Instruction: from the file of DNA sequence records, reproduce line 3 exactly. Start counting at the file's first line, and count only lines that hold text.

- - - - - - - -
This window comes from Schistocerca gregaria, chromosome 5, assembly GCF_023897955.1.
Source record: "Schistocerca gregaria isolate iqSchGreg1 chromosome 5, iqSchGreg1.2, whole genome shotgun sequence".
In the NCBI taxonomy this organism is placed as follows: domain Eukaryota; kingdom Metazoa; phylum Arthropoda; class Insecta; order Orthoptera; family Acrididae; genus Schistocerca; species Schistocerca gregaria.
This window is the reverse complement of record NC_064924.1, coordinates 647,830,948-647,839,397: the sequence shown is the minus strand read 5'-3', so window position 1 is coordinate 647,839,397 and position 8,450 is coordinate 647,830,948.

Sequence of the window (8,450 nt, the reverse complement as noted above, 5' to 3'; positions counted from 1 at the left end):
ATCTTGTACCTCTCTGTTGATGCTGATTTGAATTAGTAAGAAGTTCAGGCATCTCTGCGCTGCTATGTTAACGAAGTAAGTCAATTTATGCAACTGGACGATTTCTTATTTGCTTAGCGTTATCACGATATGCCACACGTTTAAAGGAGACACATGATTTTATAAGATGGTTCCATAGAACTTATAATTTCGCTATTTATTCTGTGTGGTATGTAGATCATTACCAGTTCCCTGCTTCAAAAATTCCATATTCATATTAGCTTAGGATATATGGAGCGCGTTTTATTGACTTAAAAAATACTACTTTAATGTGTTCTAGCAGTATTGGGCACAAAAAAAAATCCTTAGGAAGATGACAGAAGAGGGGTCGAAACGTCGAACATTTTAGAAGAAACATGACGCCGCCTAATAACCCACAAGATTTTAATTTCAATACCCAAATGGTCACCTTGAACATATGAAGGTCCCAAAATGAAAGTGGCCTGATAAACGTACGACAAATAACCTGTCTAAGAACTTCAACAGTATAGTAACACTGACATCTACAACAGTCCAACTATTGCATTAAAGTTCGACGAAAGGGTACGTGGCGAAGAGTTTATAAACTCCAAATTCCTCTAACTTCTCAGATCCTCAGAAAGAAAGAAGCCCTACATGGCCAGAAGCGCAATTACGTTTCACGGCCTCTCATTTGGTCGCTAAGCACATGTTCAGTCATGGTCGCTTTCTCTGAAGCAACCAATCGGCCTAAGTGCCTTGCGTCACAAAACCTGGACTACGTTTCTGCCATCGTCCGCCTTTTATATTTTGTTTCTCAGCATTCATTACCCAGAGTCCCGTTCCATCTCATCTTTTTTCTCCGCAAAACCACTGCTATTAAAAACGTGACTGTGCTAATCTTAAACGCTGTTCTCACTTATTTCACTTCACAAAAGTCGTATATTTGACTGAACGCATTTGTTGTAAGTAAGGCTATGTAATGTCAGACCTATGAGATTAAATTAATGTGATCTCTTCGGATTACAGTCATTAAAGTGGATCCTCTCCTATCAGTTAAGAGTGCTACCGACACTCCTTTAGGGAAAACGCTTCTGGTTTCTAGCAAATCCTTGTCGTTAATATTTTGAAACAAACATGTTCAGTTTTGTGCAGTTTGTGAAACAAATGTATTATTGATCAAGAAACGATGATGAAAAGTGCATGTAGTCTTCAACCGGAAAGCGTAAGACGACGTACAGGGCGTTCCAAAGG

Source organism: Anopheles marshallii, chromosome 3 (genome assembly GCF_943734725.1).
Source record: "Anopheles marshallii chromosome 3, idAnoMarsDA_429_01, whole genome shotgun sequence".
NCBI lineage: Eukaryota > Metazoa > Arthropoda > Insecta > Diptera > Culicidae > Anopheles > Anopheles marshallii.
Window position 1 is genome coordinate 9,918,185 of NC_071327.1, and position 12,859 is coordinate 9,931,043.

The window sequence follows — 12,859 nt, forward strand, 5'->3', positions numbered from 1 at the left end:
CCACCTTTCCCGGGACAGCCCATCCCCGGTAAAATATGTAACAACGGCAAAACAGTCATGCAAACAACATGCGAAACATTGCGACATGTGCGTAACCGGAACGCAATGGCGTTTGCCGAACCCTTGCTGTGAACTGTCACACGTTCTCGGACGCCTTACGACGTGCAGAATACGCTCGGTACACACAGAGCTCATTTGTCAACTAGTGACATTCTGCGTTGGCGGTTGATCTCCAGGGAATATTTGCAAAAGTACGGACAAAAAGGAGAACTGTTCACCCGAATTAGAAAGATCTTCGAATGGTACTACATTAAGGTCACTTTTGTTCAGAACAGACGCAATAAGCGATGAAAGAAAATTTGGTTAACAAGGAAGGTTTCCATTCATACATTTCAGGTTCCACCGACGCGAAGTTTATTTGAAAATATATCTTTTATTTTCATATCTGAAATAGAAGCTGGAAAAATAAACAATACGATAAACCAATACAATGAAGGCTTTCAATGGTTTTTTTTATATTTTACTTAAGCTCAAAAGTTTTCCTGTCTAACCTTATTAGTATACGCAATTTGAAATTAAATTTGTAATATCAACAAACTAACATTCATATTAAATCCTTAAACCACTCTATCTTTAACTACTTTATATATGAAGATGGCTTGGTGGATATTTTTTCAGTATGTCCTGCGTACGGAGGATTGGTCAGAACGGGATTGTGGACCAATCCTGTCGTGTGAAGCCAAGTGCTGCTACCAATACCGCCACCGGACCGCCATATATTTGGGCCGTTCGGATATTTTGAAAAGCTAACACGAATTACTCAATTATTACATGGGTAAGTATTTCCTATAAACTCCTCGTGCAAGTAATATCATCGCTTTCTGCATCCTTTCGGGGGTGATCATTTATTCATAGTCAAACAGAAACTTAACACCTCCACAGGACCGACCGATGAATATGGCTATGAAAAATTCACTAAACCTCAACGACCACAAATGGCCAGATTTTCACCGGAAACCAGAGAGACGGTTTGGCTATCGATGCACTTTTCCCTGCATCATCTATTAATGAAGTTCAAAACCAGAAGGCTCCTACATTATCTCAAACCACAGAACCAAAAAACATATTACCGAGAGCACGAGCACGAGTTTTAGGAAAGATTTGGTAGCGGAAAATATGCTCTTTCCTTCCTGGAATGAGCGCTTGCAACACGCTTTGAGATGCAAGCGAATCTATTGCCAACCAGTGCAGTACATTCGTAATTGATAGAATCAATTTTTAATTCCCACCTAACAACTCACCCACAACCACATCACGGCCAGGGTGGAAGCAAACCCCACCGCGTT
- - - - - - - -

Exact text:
In the NCBI taxonomy this organism is placed as follows: domain Eukaryota; kingdom Metazoa; phylum Arthropoda; class Insecta; order Orthoptera; family Acrididae; genus Schistocerca; species Schistocerca gregaria.